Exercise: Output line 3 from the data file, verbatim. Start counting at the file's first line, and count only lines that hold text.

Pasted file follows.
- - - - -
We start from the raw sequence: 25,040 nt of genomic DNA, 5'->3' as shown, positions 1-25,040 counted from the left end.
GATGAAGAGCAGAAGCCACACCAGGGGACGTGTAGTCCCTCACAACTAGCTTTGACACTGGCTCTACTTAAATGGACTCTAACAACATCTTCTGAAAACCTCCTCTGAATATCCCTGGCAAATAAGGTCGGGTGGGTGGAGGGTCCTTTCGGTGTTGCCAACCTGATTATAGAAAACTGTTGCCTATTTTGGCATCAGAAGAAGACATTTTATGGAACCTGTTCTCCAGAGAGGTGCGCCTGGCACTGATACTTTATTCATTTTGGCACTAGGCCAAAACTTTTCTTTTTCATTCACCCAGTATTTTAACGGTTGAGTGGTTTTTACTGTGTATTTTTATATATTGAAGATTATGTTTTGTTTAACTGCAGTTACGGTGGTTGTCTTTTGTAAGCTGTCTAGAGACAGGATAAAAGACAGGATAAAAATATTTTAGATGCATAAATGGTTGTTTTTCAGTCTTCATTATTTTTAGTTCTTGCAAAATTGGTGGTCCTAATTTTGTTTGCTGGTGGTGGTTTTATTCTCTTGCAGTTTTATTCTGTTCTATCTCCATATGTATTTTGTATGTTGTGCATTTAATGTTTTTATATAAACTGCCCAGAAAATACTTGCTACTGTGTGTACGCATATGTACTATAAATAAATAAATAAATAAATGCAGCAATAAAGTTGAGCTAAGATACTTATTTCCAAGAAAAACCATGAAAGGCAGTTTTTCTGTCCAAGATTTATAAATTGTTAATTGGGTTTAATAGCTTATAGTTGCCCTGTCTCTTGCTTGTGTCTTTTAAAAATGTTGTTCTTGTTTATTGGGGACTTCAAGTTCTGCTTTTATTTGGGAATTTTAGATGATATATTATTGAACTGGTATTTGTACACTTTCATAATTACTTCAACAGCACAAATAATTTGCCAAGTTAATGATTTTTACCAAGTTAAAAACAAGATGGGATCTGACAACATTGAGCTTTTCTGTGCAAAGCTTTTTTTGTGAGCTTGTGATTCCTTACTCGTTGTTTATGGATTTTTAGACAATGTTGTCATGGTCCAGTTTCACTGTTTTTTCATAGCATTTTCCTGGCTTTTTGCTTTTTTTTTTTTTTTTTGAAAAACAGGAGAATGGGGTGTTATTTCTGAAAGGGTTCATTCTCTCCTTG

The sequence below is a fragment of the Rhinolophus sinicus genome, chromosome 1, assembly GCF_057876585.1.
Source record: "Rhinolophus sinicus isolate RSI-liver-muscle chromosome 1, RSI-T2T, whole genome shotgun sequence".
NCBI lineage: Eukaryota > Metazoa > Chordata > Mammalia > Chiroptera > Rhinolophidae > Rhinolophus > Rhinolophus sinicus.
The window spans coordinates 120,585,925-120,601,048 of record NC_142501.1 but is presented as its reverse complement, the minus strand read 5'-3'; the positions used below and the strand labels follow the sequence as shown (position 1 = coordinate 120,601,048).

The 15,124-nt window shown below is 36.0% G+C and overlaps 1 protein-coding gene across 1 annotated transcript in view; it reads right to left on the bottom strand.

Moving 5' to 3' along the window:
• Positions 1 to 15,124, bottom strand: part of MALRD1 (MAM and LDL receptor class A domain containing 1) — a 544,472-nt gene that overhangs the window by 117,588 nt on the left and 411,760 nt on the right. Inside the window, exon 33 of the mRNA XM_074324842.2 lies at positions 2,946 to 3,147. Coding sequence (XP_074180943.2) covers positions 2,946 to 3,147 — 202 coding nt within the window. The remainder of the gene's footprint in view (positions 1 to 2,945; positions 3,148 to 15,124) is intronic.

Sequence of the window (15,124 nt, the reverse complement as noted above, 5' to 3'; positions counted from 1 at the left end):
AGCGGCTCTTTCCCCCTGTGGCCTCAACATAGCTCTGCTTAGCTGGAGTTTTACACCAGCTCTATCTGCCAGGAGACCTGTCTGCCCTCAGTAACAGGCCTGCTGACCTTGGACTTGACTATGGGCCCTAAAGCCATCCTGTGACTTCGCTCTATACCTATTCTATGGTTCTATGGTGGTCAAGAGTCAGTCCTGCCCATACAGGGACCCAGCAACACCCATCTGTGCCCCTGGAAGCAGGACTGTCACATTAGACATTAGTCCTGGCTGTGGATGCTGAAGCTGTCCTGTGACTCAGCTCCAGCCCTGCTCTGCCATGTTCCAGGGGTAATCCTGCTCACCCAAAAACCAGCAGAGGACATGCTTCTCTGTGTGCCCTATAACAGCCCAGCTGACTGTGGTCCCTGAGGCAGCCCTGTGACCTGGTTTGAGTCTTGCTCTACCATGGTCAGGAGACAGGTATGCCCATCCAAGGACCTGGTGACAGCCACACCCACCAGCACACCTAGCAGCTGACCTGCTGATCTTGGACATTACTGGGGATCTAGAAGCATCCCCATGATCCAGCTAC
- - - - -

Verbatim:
The sequence below is a fragment of the Rhinolophus sinicus genome, chromosome 1, assembly GCF_057876585.1.